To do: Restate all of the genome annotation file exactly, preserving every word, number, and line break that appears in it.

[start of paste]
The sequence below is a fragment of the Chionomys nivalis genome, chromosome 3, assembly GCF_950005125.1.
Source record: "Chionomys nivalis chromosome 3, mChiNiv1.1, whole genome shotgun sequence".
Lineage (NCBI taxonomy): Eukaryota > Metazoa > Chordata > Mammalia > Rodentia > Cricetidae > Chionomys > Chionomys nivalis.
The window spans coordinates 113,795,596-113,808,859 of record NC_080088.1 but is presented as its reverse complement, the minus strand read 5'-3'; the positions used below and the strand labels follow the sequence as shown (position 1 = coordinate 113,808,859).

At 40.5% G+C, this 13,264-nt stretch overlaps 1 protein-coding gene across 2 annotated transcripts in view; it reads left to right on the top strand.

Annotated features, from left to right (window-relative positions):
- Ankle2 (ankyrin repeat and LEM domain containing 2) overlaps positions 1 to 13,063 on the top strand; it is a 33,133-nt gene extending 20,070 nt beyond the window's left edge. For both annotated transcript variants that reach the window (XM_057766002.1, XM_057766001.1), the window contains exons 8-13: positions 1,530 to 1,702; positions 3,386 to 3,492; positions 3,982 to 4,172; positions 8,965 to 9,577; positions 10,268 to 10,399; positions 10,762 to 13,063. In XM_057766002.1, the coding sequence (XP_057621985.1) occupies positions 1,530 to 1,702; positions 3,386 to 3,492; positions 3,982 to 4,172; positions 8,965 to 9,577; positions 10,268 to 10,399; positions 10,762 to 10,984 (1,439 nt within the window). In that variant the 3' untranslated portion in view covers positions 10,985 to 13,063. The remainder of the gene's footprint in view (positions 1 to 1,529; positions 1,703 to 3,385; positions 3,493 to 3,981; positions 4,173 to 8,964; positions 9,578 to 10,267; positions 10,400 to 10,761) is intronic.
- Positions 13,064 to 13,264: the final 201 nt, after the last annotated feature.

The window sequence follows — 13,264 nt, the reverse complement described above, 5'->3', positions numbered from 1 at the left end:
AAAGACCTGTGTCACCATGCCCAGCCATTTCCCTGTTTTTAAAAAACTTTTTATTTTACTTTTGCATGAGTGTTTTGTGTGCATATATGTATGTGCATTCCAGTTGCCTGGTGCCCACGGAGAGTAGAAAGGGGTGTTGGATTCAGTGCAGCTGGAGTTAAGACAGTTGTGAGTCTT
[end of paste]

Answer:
The sequence below is a fragment of the Chionomys nivalis genome, chromosome 3, assembly GCF_950005125.1.
Source record: "Chionomys nivalis chromosome 3, mChiNiv1.1, whole genome shotgun sequence".
Lineage (NCBI taxonomy): Eukaryota > Metazoa > Chordata > Mammalia > Rodentia > Cricetidae > Chionomys > Chionomys nivalis.
The window spans coordinates 113,795,596-113,808,859 of record NC_080088.1 but is presented as its reverse complement, the minus strand read 5'-3'; the positions used below and the strand labels follow the sequence as shown (position 1 = coordinate 113,808,859).

At 40.5% G+C, this 13,264-nt stretch overlaps 1 protein-coding gene across 2 annotated transcripts in view; it reads left to right on the top strand.

Annotated features, from left to right (window-relative positions):
- Ankle2 (ankyrin repeat and LEM domain containing 2) overlaps positions 1 to 13,063 on the top strand; it is a 33,133-nt gene extending 20,070 nt beyond the window's left edge. For both annotated transcript variants that reach the window (XM_057766002.1, XM_057766001.1), the window contains exons 8-13: positions 1,530 to 1,702; positions 3,386 to 3,492; positions 3,982 to 4,172; positions 8,965 to 9,577; positions 10,268 to 10,399; positions 10,762 to 13,063. In XM_057766002.1, the coding sequence (XP_057621985.1) occupies positions 1,530 to 1,702; positions 3,386 to 3,492; positions 3,982 to 4,172; positions 8,965 to 9,577; positions 10,268 to 10,399; positions 10,762 to 10,984 (1,439 nt within the window). In that variant the 3' untranslated portion in view covers positions 10,985 to 13,063. The remainder of the gene's footprint in view (positions 1 to 1,529; positions 1,703 to 3,385; positions 3,493 to 3,981; positions 4,173 to 8,964; positions 9,578 to 10,267; positions 10,400 to 10,761) is intronic.
- Positions 13,064 to 13,264: the final 201 nt, after the last annotated feature.

The window sequence follows — 13,264 nt, the reverse complement described above, 5'->3', positions numbered from 1 at the left end:
AAAGACCTGTGTCACCATGCCCAGCCATTTCCCTGTTTTTAAAAAACTTTTTATTTTACTTTTGCATGAGTGTTTTGTGTGCATATATGTATGTGCATTCCAGTTGCCTGGTGCCCACGGAGAGTAGAAAGGGGTGTTGGATTCAGTGCAGCTGGAGTTAAGACAGTTGTGAGTCTT